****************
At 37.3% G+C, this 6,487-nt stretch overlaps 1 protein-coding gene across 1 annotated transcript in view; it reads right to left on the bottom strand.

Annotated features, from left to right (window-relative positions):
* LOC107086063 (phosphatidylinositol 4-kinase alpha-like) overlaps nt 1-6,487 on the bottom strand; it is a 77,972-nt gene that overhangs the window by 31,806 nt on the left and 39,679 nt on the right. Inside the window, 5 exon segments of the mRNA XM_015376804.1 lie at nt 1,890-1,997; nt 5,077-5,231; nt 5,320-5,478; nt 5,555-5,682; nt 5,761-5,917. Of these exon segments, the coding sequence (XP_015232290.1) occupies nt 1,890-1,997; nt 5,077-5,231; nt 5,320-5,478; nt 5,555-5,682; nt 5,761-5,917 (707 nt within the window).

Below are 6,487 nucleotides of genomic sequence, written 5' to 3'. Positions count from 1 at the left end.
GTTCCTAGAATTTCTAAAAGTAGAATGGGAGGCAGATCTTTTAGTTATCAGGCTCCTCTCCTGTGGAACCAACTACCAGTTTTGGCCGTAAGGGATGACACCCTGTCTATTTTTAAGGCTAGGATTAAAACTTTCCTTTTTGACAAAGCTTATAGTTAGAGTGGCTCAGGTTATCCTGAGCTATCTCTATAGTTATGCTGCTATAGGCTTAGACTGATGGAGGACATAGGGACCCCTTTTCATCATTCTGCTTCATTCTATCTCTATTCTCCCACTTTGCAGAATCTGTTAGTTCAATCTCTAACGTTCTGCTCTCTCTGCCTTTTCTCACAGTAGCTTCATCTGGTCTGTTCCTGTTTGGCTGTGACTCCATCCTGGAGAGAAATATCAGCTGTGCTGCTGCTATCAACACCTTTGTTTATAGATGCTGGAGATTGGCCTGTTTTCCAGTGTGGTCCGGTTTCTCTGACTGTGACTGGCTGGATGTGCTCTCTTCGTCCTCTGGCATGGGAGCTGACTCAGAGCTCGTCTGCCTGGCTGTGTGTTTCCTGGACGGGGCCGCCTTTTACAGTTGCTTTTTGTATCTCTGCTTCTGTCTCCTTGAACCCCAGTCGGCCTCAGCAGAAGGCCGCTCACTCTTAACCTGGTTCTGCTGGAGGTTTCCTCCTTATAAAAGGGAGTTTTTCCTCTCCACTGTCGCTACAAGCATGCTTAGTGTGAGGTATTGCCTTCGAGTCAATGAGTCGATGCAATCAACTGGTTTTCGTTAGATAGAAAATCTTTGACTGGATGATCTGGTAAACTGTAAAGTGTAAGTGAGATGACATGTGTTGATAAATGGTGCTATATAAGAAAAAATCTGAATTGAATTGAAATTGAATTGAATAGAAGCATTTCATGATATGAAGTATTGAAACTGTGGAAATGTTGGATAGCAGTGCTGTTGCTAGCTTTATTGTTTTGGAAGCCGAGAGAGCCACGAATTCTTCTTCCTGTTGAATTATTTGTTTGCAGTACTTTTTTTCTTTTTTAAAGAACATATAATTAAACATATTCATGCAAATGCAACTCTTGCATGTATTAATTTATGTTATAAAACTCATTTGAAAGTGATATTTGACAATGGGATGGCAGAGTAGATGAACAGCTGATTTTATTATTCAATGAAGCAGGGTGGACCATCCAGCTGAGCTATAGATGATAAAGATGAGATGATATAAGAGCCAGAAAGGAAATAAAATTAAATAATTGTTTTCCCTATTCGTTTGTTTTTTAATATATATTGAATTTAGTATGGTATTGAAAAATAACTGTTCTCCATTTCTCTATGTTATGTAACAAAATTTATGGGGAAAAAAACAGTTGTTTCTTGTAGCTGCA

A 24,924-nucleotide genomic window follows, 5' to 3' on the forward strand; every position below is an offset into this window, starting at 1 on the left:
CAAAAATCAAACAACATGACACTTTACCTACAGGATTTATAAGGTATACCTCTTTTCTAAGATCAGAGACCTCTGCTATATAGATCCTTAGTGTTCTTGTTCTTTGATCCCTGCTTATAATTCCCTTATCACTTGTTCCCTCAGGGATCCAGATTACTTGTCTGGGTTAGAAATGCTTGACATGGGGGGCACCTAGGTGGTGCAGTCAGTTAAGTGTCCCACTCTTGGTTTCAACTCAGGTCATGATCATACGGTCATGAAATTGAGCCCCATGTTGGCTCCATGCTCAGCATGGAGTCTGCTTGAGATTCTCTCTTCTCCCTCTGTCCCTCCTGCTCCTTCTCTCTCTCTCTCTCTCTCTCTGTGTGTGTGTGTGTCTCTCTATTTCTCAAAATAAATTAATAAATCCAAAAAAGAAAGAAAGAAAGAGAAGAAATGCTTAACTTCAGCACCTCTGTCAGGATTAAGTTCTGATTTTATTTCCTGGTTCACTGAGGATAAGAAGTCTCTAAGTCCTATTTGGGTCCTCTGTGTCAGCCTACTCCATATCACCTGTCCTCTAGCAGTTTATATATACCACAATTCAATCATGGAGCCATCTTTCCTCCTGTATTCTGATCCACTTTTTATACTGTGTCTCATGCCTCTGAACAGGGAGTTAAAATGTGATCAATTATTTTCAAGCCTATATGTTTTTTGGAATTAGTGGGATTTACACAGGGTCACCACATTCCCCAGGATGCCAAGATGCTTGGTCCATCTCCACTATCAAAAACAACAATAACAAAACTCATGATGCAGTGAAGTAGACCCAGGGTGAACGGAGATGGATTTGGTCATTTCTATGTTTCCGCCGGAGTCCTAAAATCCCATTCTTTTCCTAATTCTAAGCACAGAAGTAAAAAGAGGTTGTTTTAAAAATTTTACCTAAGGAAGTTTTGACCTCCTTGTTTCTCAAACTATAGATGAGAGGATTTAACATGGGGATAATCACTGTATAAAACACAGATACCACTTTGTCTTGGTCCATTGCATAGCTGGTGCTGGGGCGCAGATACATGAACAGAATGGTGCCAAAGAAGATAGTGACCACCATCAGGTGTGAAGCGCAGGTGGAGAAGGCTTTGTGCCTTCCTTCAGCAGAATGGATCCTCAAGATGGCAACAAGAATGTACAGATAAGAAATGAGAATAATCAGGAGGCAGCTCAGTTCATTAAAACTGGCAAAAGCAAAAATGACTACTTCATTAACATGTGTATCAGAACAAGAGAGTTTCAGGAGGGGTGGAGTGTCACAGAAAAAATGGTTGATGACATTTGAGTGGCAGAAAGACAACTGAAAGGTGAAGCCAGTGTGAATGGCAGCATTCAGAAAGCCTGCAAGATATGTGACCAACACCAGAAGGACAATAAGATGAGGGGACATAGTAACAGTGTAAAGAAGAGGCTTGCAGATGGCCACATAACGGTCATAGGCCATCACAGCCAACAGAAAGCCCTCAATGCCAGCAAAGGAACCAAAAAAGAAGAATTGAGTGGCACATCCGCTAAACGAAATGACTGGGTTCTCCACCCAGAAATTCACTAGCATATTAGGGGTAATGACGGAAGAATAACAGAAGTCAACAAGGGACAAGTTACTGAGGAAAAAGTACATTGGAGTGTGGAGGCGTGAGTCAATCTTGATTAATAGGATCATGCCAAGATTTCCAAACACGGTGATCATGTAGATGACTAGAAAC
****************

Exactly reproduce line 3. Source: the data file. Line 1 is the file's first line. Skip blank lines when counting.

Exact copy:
* LOC107086063 (phosphatidylinositol 4-kinase alpha-like) overlaps nt 1-6,487 on the bottom strand; it is a 77,972-nt gene that overhangs the window by 31,806 nt on the left and 39,679 nt on the right. Inside the window, 5 exon segments of the mRNA XM_015376804.1 lie at nt 1,890-1,997; nt 5,077-5,231; nt 5,320-5,478; nt 5,555-5,682; nt 5,761-5,917. Of these exon segments, the coding sequence (XP_015232290.1) occupies nt 1,890-1,997; nt 5,077-5,231; nt 5,320-5,478; nt 5,555-5,682; nt 5,761-5,917 (707 nt within the window).